As mentioned last week, Gulf Oil was the first company to sell gas to automobiles at purpose-built, off-street locations in the latter part of the 1910s. Prior to that, gasoline was commonly sold from a curbside pump. Folks lining up on the street to purchase fuel no doubt caused traffic flow problems as cars & trucks began to grow in number. The image below shows one such curbside pump up in Corinth. On the right side of the image, this pump was installed between 1913 & 1924 when it appears on the Sanborn maps as indicated by a buried gasoline tank.
The gasoline tank for the pump was indicated as still being there in the 1949 Sanborn map, but that doesn’t give any indication if the pump was still operating at that late a date. Here is that same view today (c.October 2016) where both the pump and the building behind it have disappeared.
These pumps were once quite common in Mississippi. Does anyone know where such a curbside pump might still exist?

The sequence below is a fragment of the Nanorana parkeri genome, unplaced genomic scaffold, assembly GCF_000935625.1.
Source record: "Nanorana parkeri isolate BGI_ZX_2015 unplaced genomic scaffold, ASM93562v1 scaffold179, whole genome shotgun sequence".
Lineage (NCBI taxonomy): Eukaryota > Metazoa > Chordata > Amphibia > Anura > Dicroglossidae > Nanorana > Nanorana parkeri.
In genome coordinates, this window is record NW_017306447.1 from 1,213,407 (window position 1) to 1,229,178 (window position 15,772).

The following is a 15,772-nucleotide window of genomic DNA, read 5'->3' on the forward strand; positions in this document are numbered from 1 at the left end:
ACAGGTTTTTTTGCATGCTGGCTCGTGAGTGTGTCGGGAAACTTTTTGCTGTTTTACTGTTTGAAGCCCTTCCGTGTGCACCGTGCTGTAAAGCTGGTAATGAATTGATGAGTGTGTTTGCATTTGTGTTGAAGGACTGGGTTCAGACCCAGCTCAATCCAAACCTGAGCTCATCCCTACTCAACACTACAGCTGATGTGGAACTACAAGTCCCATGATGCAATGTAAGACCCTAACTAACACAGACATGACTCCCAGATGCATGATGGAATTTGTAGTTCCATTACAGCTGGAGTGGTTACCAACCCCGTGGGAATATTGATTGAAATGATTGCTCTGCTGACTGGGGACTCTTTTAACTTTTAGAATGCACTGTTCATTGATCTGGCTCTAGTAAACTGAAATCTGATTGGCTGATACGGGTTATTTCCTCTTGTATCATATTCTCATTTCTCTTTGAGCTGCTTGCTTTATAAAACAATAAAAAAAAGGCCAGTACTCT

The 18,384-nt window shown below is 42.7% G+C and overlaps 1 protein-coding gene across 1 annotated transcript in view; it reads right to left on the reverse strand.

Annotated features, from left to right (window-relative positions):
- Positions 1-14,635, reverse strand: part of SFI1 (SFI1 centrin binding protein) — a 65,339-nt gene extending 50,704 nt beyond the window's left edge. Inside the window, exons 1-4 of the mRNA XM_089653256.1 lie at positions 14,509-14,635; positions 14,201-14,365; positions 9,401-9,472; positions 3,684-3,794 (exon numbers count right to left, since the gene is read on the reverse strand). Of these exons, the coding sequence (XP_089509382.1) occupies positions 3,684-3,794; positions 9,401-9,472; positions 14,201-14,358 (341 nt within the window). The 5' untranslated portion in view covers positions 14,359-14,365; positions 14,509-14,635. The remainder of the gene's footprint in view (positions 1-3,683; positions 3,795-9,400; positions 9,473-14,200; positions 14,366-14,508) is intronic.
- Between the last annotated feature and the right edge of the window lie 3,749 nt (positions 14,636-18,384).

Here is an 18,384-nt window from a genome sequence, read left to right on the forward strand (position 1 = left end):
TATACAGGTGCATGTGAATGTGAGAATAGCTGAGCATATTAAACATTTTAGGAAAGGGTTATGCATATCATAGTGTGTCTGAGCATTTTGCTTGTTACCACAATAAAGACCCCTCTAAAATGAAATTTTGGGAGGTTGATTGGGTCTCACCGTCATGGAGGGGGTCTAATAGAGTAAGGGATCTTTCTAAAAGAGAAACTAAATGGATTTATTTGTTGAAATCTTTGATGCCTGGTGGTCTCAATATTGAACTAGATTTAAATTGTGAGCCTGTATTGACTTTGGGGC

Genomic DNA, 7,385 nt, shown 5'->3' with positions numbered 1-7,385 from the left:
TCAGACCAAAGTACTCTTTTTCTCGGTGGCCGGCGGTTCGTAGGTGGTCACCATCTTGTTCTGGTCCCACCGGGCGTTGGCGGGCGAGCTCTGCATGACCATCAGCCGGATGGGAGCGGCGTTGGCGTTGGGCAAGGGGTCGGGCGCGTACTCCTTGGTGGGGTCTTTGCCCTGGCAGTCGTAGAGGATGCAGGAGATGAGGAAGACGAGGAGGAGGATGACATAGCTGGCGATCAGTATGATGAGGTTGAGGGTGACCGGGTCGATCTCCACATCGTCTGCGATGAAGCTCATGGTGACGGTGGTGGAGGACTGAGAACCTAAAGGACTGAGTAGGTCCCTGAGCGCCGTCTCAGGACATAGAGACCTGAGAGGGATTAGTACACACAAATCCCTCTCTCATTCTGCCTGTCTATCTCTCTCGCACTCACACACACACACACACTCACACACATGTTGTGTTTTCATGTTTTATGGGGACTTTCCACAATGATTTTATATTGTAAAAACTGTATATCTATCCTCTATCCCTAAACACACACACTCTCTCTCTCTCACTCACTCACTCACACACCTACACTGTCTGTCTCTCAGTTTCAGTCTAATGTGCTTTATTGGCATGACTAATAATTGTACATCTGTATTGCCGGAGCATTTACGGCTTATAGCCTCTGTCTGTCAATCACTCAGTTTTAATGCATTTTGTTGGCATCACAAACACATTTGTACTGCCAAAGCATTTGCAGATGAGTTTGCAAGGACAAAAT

Did you enjoy this post on a Mississippi Gas Station? Consider checking out these other “Friday is a Gas” posts.
- Friday is a Gas: Curbside Gas Pumps (c.1910-c.1925)
- Friday is a Gas: Commercial Block Service Stations c.1920-c.1930
- Friday is a Gas: Gulf Gas Stations c.1920-c.1930
- Friday is a Gas: Sinclair Station c.1930s
- Friday is a Gas: Classical Revival Stations c.1930-?
- Friday is a Gas: Pan Am/Amoco Stations c.1930-c.1940
- Friday is a Gas: Cities Service Stations c.1930 – c.1950
- Friday is a Gas: Teague & The Icebox (1937-c.1955)
- Friday is a Gas: Lion Stations c.1940
- Friday is a Gas: Humble c.1950-c.1960
- Friday is a Gas: Phillips 66 Stations c.1950-c.1970s
- Friday is a Gas: Humble, Enco, Esso, and Exxon c.1960-c.1970
- The Matawan Texacos of Mississippi (1965-c.1975)
- Friday is a Gas: Booth Form Gas Stations c.1960s-c.1980